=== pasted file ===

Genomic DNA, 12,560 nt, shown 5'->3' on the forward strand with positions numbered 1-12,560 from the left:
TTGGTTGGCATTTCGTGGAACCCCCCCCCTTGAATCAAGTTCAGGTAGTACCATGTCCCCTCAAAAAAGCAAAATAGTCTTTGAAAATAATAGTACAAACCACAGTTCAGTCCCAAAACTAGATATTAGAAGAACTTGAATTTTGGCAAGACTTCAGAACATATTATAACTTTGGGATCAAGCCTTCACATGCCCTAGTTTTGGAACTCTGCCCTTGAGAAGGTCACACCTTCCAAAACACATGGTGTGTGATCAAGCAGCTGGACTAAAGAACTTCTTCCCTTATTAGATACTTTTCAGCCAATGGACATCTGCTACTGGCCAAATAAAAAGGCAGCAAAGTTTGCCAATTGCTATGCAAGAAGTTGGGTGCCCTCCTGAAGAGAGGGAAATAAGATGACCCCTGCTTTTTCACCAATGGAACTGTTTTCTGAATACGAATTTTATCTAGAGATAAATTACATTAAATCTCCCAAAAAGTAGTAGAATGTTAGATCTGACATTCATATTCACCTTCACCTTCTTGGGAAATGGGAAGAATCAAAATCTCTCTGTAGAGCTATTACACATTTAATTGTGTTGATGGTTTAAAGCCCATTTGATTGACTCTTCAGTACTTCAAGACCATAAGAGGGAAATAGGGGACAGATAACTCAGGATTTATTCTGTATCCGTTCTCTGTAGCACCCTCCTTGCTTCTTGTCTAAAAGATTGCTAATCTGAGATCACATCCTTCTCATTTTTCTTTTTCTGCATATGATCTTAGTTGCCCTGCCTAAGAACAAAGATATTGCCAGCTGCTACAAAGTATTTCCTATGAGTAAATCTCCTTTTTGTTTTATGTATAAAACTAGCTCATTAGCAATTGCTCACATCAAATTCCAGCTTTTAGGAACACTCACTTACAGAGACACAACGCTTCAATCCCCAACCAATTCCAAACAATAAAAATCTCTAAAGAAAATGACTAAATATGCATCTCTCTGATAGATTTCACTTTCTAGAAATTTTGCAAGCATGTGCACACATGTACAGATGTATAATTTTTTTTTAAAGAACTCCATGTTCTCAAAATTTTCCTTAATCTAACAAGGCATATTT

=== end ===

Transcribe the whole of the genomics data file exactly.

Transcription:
Genomic DNA, 12,560 nt, shown 5'->3' on the forward strand with positions numbered 1-12,560 from the left:
TTGGTTGGCATTTCGTGGAACCCCCCCCCTTGAATCAAGTTCAGGTAGTACCATGTCCCCTCAAAAAAGCAAAATAGTCTTTGAAAATAATAGTACAAACCACAGTTCAGTCCCAAAACTAGATATTAGAAGAACTTGAATTTTGGCAAGACTTCAGAACATATTATAACTTTGGGATCAAGCCTTCACATGCCCTAGTTTTGGAACTCTGCCCTTGAGAAGGTCACACCTTCCAAAACACATGGTGTGTGATCAAGCAGCTGGACTAAAGAACTTCTTCCCTTATTAGATACTTTTCAGCCAATGGACATCTGCTACTGGCCAAATAAAAAGGCAGCAAAGTTTGCCAATTGCTATGCAAGAAGTTGGGTGCCCTCCTGAAGAGAGGGAAATAAGATGACCCCTGCTTTTTCACCAATGGAACTGTTTTCTGAATACGAATTTTATCTAGAGATAAATTACATTAAATCTCCCAAAAAGTAGTAGAATGTTAGATCTGACATTCATATTCACCTTCACCTTCTTGGGAAATGGGAAGAATCAAAATCTCTCTGTAGAGCTATTACACATTTAATTGTGTTGATGGTTTAAAGCCCATTTGATTGACTCTTCAGTACTTCAAGACCATAAGAGGGAAATAGGGGACAGATAACTCAGGATTTATTCTGTATCCGTTCTCTGTAGCACCCTCCTTGCTTCTTGTCTAAAAGATTGCTAATCTGAGATCACATCCTTCTCATTTTTCTTTTTCTGCATATGATCTTAGTTGCCCTGCCTAAGAACAAAGATATTGCCAGCTGCTACAAAGTATTTCCTATGAGTAAATCTCCTTTTTGTTTTATGTATAAAACTAGCTCATTAGCAATTGCTCACATCAAATTCCAGCTTTTAGGAACACTCACTTACAGAGACACAACGCTTCAATCCCCAACCAATTCCAAACAATAAAAATCTCTAAAGAAAATGACTAAATATGCATCTCTCTGATAGATTTCACTTTCTAGAAATTTTGCAAGCATGTGCACACATGTACAGATGTATAATTTTTTTTTAAAGAACTCCATGTTCTCAAAATTTTCCTTAATCTAACAAGGCATATTT